|One Filmmaker's Answer to Apathy||1995 The Christian Science Publishing Society|
|David Sterritt||October 2, 1995|
In 'Canadian Bacon,' Michael Moore Aims to Reach the Masses with
Comedy and Political Commentary |
"CANADIAN BACON," the new comedy by Michael Moore, had its beginnings at an American film festival Moore attended when the Persian Gulf conflict was heating up. Pursuing the political agenda that's made him famous with moviegoers in ''Roger & Me'' and television viewers in ''TV Nation,'' he asked a group of fellow filmmakers to sign a petition opposing the war - and found there was hardly a person in the room willing to make the gesture. Apathy is Moore's biggest bugaboo, and this incident set him thinking about America's aversion to political action - signified most dramatically by the low numbers of eligible voters who actually cast ballots in elections.
What we need, he decided, is more movies that get people's political juices flowing. And this doesn't mean art films aimed at a privileged few. It means popular pictures that raise controversial issues while entertaining millions in multiplexes and shopping malls.
Moore's first fiction movie, ''Canadian Bacon,'' is his effort to fill the political-picture gap. The story begins when an unpopular president decides the American public needs a new villain to rally against now that the cold war is over and the ''evil empire'' is gone. Convinced that Canada is the best candidate, the chief executive starts a promotional campaign to generate ill will against his country's northern neighbor. Succeeding too well, the crusade prompts a patriotic Niagara Falls sheriff to launch his own guerrilla raid into ''enemy'' territory, with predictably absurd results.
On the lighter side If this sounds like somber stuff, bear in mind that the president is played by Alan Alda and the sheriff by the late John Candy, with expert jokesters like Rhea Perlman, Stephen Wright, and Rip Torn rounding out the supporting cast.
Overflowing with sight gags, slapstick, and assorted silliness, ''Canadian Bacon'' looks every bit as frivolous as dumb-and-dumber movies that hit the shopping-mall circuit on a regular basis. Yet its political satire is quite pungent at times, recalling classics like ''The Mouse That Roared'' and ''Dr. Strangelove, or, How I Learned To Stop Worrying and Love the Bomb.'' Making the picture, Moore knew it was a risky venture that might end up too provocative for John Candy fans and too frivolous for art-film admirers. ''It's a difficult movie to pull off,'' he told me during the Cannes Film Festival, where it had one of its earliest showings. ''I want it to have a political point of view, but I don't want to give a sermon.'' The task was complicated by studio bosses who wanted to exploit Candy's last performance by ''dumping in as much of him as possible'' at the expense of more serious subtexts.
Bridging the gap In the end, Moore feels he achieved his goal. ''Most films in America are dumb and stupid and make a lot of money,'' he says. ''Then you have a few art-house films that don't make much money. I think there's a big middle ground. People who live in the Pittsburghs and the Milwaukees and the Flint, Michigans, have a brain and would like to see a film that has all the normal movie conventions but is also about something. Why do these things have to be incompatible? Couldn't you have a Jim Carrey movie that makes social commentary?'' The great divide between comedy and commentary didn't always exist, in Moore's view. ''Look at Charlie Chaplin, our great film comedian,'' he says. ''All his early films were social comedies or political comedies. He was commenting on the times in which he lived. Where are those films today? They don't exist. The closest we get is 'The Player' and a few others."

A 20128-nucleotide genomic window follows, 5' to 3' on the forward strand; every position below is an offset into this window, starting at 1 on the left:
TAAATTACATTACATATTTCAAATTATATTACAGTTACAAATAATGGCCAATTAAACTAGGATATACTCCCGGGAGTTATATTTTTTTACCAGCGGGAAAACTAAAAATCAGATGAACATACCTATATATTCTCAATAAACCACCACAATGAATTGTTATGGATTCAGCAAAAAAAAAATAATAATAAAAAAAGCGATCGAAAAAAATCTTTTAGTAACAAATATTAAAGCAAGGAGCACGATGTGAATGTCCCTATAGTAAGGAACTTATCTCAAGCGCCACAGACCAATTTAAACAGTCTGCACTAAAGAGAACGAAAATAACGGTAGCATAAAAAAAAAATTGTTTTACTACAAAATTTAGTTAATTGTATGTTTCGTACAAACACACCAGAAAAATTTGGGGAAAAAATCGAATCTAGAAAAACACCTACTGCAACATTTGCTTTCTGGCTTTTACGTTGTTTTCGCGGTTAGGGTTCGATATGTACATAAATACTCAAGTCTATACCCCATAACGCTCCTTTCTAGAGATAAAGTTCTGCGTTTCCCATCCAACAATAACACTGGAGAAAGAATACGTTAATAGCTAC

Moore's aim in ''Canadian Bacon'' is less to persuade his audience than to stir it up a little. ''It's not a question of whether you agree or disagree with the message,'' he says. ''That's how I feel about Oliver Stone,'' he adds, referring to the director of ''JFK'' and other politically pungent films. ''You can hate him or love him, but thank goodness he exists. ''We need movies that do this,'' Moore continues. ''We need to reach the people who are choosing to go out in the woods and play in militias because they're feeling the despair of being unemployed. The American dream is up in smoke and they're getting their anger out by looking for an enemy to blame - immigrants, welfare people, and so on.... ''As we decline economically, as fear grows, that fear could easily be manipulated ... and I think those who believe as I do have a responsibility to present an alternative. In my own small way, I'm trying to get people thinking about this stuff.''
Does this mean films can make a real difference in the way people think, feel, and behave? ''Absolutely,'' says Moore with conviction. ''One movie isn't going to change the world, but [films] can inspire people to think and question. The movies I grew up with in the late '60s and '70s did that for me. I saw 'Hearts and Minds,' the Peter Davis documentary on Vietnam, and I snuck into 'A Clockwork Orange' as a teenager, and I was blown away. This stuff can't help but make you think."
This sounds fine when Moore says it, but documentary is traditionally a much harder sell than standard entertainment fare - which means nonfiction may not always be the best way for Moore to achieve his goal of reaching as many moviegoers as possible. But is this conventional wisdom necessarily correct? ''If you make the film entertaining,'' Moore insists, ''people will go see it. Look at 'Hoop Dreams' and 'Crumb,' and it shows people will go to an entertaining documentary. It goes to show ''you can be entertained and think at the same time."
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